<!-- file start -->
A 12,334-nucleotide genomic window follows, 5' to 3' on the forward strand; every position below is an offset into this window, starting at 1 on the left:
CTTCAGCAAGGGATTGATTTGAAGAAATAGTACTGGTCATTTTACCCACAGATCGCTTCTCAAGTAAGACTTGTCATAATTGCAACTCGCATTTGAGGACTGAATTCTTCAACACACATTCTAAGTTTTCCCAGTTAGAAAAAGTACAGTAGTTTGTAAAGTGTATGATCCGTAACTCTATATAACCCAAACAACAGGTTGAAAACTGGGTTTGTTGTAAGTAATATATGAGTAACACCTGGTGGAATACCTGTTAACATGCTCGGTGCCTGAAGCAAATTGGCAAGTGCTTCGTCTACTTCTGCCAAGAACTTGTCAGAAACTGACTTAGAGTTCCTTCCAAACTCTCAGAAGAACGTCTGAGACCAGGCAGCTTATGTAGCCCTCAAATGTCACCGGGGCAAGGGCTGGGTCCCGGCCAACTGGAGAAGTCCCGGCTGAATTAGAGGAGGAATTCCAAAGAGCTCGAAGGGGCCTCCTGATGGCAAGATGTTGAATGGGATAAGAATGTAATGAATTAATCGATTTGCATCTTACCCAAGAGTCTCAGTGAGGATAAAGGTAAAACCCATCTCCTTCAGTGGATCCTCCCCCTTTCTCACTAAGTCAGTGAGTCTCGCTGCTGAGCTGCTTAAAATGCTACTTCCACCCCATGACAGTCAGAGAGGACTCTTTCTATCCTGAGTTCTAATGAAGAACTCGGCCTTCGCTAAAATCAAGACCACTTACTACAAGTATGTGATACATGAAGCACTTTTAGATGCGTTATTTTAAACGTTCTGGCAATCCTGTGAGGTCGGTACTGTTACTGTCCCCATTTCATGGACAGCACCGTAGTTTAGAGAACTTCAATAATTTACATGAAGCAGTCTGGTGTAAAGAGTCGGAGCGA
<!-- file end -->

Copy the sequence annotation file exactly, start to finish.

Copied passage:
A 12,334-nucleotide genomic window follows, 5' to 3' on the forward strand; every position below is an offset into this window, starting at 1 on the left:
CTTCAGCAAGGGATTGATTTGAAGAAATAGTACTGGTCATTTTACCCACAGATCGCTTCTCAAGTAAGACTTGTCATAATTGCAACTCGCATTTGAGGACTGAATTCTTCAACACACATTCTAAGTTTTCCCAGTTAGAAAAAGTACAGTAGTTTGTAAAGTGTATGATCCGTAACTCTATATAACCCAAACAACAGGTTGAAAACTGGGTTTGTTGTAAGTAATATATGAGTAACACCTGGTGGAATACCTGTTAACATGCTCGGTGCCTGAAGCAAATTGGCAAGTGCTTCGTCTACTTCTGCCAAGAACTTGTCAGAAACTGACTTAGAGTTCCTTCCAAACTCTCAGAAGAACGTCTGAGACCAGGCAGCTTATGTAGCCCTCAAATGTCACCGGGGCAAGGGCTGGGTCCCGGCCAACTGGAGAAGTCCCGGCTGAATTAGAGGAGGAATTCCAAAGAGCTCGAAGGGGCCTCCTGATGGCAAGATGTTGAATGGGATAAGAATGTAATGAATTAATCGATTTGCATCTTACCCAAGAGTCTCAGTGAGGATAAAGGTAAAACCCATCTCCTTCAGTGGATCCTCCCCCTTTCTCACTAAGTCAGTGAGTCTCGCTGCTGAGCTGCTTAAAATGCTACTTCCACCCCATGACAGTCAGAGAGGACTCTTTCTATCCTGAGTTCTAATGAAGAACTCGGCCTTCGCTAAAATCAAGACCACTTACTACAAGTATGTGATACATGAAGCACTTTTAGATGCGTTATTTTAAACGTTCTGGCAATCCTGTGAGGTCGGTACTGTTACTGTCCCCATTTCATGGACAGCACCGTAGTTTAGAGAACTTCAATAATTTACATGAAGCAGTCTGGTGTAAAGAGTCGGAGCGA